THAISA
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Original textModern textKey line
It pleaseth you (my royall Father) to expresseIt pleaseth you, my royal father, to expressPer II.ii.8
My Commendations great, whose merit's lesse.My commendations great, whose merit's less.Per II.ii.9
Which to preserue mine honour, I'le performe.Which, to preserve mine honour, I'll perform.Per II.ii.16
A Knight of Sparta (my renowned father)A knight of Sparta, my renowned father,Per II.ii.18
And the deuice he beares vpon his Shield,And the device he bears upon his shieldPer II.ii.19
Is a blacke Ethyope reaching at the Sunne:Is a black Ethiop reaching at the sun.Per II.ii.20
The word: Lux tua vita mihi.The word, Lux tua vita mihi.Per II.ii.21
A Prince of Macedon (my royall father)A prince of Macedon, my royal father,Per II.ii.24
And the deuice he beares vpon his Shield,And the device he bears upon his shieldPer II.ii.25
Is an Armed Knight, that's conquered by a Lady:Is an armed knight that's conquered by a lady.Per II.ii.26
The motto thus in Spanish. Pue per doleera kee per forsa.The motto thus in Spanish, Piu per dolcera che per forza.Per II.ii.27
The third, of Antioch;The third of Antioch,Per II.ii.28.2
and his deuice, / A wreath of Chiually:And his device a wreath of chivalry.Per II.ii.29
the word: Me Pompey prouexit apex.The word, Me pompae provexit apex.Per II.ii.30
A burning Torch that's turned vpside downe;A burning torch that's turned upside down.Per II.ii.32
The word: Qui me alit me extinguit.The word, Qui me alit me extinguit.Per II.ii.33
The fift, an Hand enuironed with Clouds,The fifth, an hand environed with clouds,Per II.ii.36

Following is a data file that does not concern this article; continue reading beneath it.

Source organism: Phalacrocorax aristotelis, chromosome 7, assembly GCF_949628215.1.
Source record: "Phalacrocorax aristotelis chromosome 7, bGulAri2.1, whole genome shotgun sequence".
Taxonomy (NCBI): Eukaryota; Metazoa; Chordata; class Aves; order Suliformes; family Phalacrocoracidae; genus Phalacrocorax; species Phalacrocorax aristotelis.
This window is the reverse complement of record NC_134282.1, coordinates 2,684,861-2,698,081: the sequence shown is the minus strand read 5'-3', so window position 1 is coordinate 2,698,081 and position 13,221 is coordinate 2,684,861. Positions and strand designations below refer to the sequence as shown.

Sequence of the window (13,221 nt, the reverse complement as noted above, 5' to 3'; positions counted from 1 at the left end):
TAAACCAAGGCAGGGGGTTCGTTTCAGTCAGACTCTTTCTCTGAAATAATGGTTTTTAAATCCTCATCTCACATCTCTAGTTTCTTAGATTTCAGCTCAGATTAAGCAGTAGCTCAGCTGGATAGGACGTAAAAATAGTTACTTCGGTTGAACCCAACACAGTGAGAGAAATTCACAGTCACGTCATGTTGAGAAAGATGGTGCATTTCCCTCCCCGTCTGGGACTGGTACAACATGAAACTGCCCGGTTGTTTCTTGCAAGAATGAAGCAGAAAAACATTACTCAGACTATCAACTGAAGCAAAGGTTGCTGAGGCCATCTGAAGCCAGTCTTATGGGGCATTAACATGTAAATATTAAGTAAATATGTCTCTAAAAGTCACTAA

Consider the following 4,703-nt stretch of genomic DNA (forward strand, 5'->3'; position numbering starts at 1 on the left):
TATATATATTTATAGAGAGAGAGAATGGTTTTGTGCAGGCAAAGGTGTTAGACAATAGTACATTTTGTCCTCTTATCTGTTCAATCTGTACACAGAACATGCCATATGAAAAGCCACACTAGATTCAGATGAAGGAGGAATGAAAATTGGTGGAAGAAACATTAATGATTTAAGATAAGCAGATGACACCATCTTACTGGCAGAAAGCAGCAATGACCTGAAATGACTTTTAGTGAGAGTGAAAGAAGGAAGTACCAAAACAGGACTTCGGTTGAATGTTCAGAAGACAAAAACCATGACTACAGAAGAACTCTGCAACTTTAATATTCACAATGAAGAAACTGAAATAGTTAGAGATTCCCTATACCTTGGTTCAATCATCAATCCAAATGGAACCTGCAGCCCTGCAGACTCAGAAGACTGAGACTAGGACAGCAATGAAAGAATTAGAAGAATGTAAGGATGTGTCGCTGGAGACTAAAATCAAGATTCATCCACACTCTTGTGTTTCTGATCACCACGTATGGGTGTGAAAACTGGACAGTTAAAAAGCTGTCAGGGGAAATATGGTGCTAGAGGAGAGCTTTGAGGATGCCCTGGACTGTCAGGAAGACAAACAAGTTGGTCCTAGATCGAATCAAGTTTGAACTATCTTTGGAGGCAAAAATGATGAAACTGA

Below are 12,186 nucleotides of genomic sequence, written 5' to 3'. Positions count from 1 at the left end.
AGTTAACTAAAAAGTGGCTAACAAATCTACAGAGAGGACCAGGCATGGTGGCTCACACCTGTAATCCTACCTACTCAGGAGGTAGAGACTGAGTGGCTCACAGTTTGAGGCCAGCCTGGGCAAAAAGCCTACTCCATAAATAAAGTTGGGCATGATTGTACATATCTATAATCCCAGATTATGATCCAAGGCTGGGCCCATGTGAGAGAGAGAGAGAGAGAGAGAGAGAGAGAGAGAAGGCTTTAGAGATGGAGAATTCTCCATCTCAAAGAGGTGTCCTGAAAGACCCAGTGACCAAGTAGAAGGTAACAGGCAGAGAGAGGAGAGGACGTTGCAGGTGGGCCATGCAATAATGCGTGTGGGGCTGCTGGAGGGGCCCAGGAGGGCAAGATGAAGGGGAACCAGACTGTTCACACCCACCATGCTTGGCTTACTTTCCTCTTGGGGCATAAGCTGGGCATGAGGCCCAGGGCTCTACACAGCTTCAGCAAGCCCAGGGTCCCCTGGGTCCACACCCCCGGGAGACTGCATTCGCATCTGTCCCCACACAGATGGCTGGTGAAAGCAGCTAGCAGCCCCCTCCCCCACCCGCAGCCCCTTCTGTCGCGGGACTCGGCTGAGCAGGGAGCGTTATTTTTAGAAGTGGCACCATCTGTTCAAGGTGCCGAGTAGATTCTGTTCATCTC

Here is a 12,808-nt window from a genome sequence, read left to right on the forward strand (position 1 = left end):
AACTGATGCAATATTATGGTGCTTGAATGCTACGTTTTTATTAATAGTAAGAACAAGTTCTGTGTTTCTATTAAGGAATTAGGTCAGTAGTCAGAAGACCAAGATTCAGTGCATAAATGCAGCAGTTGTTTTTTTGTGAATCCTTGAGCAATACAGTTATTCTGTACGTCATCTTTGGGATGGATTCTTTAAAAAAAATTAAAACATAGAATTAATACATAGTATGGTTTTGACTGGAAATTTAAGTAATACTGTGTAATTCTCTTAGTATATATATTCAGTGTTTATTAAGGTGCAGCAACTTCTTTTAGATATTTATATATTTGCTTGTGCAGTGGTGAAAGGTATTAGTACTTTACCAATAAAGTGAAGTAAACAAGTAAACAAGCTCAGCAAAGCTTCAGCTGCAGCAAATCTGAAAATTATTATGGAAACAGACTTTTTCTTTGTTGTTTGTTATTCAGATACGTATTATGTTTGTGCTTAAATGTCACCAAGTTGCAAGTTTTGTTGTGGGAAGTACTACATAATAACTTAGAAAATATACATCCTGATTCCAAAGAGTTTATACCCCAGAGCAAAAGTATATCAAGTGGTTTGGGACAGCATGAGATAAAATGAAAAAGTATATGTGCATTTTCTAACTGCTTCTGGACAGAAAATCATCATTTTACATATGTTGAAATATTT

Holding out Gold, that's by the Touch-stone tride:Holding out gold that's by the touchstone tried.Per II.ii.37
The motto thus: Sic spectanda fides.The motto thus, Sic spectanda fides.Per II.ii.38
Hee seemes to be a Stranger: but his Present isHe seems to be a stranger, but his present isPer II.ii.41
A withered Branch, that's onely greene at top,A withered branch that's only green at top.Per II.ii.42
The motto: In hac spe viuo.The motto, In hac spe vivo.Per II.ii.43
But you my Knight and guest,But you, my knight and guest;Per II.iii.9
To whom this Wreath of victorie I giue,To whom this wreath of victory I give,Per II.iii.10
And crowne you King of this dayes happinesse.And crown you king of this day's happiness.Per II.iii.11
By Iuno (that is Queene of mariage)By Juno, that is queen of marriage,Per II.iii.30
All Viands that I eate do seeme vnsauery,All viands that I eat do seem unsavoury,Per II.iii.31
Wishing him my meat: sure hee's a gallant Gentleman.Wishing him my meat. – Sure, he's a gallant gentleman.Per II.iii.32
To mee he seemes like Diamond, to Glasse.To me he seems like diamond to glass.Per II.iii.36
What is't to me, my father?What is't to me, my father?Per II.iii.58
Alas my Father, it befits not mee,Alas, my father, it befits not mePer II.iii.66
Vnto a stranger Knight to be so bold,Unto a stranger knight to be so bold.Per II.iii.67
He may my profer take for an offence,He may my proffer take for an offence,Per II.iii.68
Since men take womens giftes for impudence.Since men take women's gifts for impudence.Per II.iii.69
Now by the Gods, he could not please me better.Now, by the gods, he could not please me better.Per II.iii.72
The King my father (sir) has drunke to you.The King my father, sir, has drunk to you.Per II.iii.75
Wishing it so much blood vnto your life.Wishing it so much blood unto your life.Per II.iii.77